Injuries could have a lasting effect on Palestinian children, doctors say
By Heather Sharp
BBC News, Jerusalem
The pictures keep coming. The blood-spattered young faces, the glazed eyes, the limp small bodies.
The latest figures from Palestinian health officials say 205 children are among some 600 people who have died in the Gaza war. In the chaos, there are no statistics for how many are among the at least 2,900 injured.
As medics work flat out to save as many young lives as they can, child psychiatrists in both Gaza and southern Israel fear some children will never recover from the psychological damage done as the bombs, shells and rockets fall.
Dr Iyad Sarraj, director of the Gaza Community Mental Health Programme, says "so many people" are telephoning his workers - although the organisation's headquarters lies abandoned with shattered windows and broken furniture after it was damaged in an Israeli air strike.
"It's really terrible for children here now," he says. "I have been through so many of these kinds of things and this is the worst."
He talks of a boy he treated five years ago. Grappling in the dark after his house was hit in an air strike on a Hamas militant next door, he felt something wet.
"He realised it was the flesh of his sister who was blown into pieces. He was in such a state. He couldn't eat or smell meat for three years after that. I am sure he will suffer some kind of long-term psychological impact," Dr Sarraj says.
"This sort of thing must be happening right now as we speak."
He can barely leave his home for fear of the fighting, and has been unable to visit the hospitals where he has watched television pictures of traumatised, badly injured children arriving.
"These children need help more than anyone. They look frightened, horrified, bewildered. They need a lot of attention but they can't receive it because their families are so terrified," he says.
But the effects of the war are plain even among his own family.
His stepdaughter Nour Kharma, 14, barely spoke in the days immediately after she heard her school friend and basketball partner, Christina, 15 had been killed in an Israeli airstrike.
"She was in such turmoil, in a depressive mood, in really bad shape. She was always in tears," he says. "In the end I asked her to write about it."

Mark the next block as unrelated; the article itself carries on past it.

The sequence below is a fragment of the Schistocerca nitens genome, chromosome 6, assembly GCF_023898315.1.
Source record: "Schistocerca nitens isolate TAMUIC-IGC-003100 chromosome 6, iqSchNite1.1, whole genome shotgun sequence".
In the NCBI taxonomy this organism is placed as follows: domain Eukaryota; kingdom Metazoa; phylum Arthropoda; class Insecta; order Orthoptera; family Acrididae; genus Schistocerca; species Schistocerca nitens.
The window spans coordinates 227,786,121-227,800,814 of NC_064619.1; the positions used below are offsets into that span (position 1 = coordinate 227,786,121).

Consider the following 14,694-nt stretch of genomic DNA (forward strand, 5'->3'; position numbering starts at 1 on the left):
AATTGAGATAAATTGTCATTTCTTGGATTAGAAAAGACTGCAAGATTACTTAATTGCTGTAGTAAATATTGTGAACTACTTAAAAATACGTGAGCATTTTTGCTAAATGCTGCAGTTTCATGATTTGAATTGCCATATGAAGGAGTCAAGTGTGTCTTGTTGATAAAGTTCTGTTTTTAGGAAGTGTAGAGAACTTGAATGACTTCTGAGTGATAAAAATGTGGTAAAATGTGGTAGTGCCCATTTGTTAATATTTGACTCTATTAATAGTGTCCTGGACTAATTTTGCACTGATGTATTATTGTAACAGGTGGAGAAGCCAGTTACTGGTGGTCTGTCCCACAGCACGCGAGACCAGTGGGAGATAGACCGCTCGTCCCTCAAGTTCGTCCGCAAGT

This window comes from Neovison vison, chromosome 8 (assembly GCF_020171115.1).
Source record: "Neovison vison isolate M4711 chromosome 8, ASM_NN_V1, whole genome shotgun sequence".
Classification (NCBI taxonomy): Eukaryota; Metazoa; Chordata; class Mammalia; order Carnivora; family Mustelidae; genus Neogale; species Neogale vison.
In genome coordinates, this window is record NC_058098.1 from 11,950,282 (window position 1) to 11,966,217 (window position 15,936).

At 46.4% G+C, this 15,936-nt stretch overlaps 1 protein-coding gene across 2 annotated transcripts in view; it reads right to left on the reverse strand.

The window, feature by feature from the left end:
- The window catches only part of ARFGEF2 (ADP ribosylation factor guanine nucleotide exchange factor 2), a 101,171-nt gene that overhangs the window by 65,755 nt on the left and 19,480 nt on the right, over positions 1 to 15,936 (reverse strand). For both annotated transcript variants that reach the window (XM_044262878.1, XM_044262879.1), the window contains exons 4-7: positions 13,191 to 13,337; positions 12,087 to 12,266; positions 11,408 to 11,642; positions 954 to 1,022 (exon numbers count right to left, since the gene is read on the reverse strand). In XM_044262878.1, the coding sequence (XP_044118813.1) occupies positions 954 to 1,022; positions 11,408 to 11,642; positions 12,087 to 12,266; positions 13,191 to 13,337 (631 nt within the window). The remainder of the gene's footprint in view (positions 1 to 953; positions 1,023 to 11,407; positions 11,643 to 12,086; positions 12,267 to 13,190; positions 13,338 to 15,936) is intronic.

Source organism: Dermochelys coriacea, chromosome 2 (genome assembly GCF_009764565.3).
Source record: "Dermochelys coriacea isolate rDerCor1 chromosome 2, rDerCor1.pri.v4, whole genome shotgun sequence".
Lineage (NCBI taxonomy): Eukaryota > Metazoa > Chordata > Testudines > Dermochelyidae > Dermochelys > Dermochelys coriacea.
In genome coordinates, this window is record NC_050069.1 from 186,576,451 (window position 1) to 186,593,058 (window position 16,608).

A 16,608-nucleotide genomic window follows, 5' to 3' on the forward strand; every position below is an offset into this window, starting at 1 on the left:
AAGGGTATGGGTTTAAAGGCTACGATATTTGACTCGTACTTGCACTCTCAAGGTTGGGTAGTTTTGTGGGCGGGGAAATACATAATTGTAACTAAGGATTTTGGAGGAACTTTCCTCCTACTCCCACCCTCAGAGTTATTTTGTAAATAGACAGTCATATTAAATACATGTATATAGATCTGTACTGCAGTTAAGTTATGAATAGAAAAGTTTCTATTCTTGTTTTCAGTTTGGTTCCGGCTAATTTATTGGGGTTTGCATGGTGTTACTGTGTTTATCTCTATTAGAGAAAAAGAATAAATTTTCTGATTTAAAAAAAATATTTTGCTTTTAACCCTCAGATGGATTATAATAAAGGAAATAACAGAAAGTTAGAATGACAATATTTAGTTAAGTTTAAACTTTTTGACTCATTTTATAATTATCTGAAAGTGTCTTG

"[When I heard,] I threw the phone and started crying…" Nour reads, in crisp English. "Her parents did the best they can do. But it wasn't enough, so the result was dying. What if my parents can't protect me…? Will I die too?"
She weeps quietly on the other end of the phone. "I feel very sad. I keep remembering her. I really miss her," she says simply.
Children in Gaza venture outside to play during the three hour ceasefire
Salwi Tibi of Save the Children, who lives in the north of Gaza City close to some of the most intense ground clashes, has also been monitoring the impact on children.
She talks of a two-and-a-half year old boy from Beit Lahiya, scene of heavy fighting, who was taken lifeless to the local hospital.
"He was not injured, his health was OK. The doctors told me the child died because of the shock from the sound of the shelling," she said.
And she thinks her own daughter, Malak, 7, is typical of many children affected by the war.
Palestinian children have lived with a fear of sirens for months
She began wetting her bed on the first day of the airstrikes.
"Wherever I go she follows me - even to the bathroom. As soon as she hears the shelling she puts her fingers in her ears, closes her eyes and shouts "stop them, stop them," says Ms Tibi.
"She can't sleep alone, she wants to sleep close to me and she puts her arms around my neck."
"If I had a computer I would let her listen to music and play games so she would forget, but there is no electricity, everything is silent, so all she can hear is shelling and bombing."
It is exactly these symptoms that are also prevalent among the children of Sderot.
The Israeli town close to Gaza has been hit by many of the 10,000 Palestinian rockets fired into southern Israel over the past eight years.
Four people have been killed and 100 people injured in the region since the start of the air campaign. No figures are available for the number of children, although one victim was a baby injured in the face.
Dalia Yosef, a psychotherapist and Director of the Resilience Centre, says her workload has increased with the rocket fire in the run-up to and during the war.
Any child under eight in the town has only known a life with just 15 seconds to reach shelter whenever the warning siren sounds.
"He has experienced the world as not safe - his house is not safe, his yard, his daycare centre is not safe… it influences the whole circle of the child's life," she says.
Yossi Haimov, 10, had gone out to play after school with his eight-year-old sister when he was hit by a qassam rocket in February 2008.
"It splintered his hand and now he can't use it," his father, Tashkent, said. "The bone was completely destroyed from the shoulder down. Only half of his shoulder is still there."
"He is definitely still traumatised," says Mr Haimov.
Previously a keen footballer, Yossi is no longer always outside with his friends.
"Now he's scared all the time… he's afraid to get hurt or get knocked over. Sometimes he gets very upset and nervous and he has panic attacks."
Research from Sderot says about 30% of children there show signs of Post Traumatic Stress Disorder; Mr Sarraj says about a third of Gazan children are suffering from psychological symptoms that needed intervention.
"Your mind doesn't ask from where the stress is coming. It doesn't matter if you live in Sderot, Gaza or in New York. This is the reaction of the human," says Ms Yosef.
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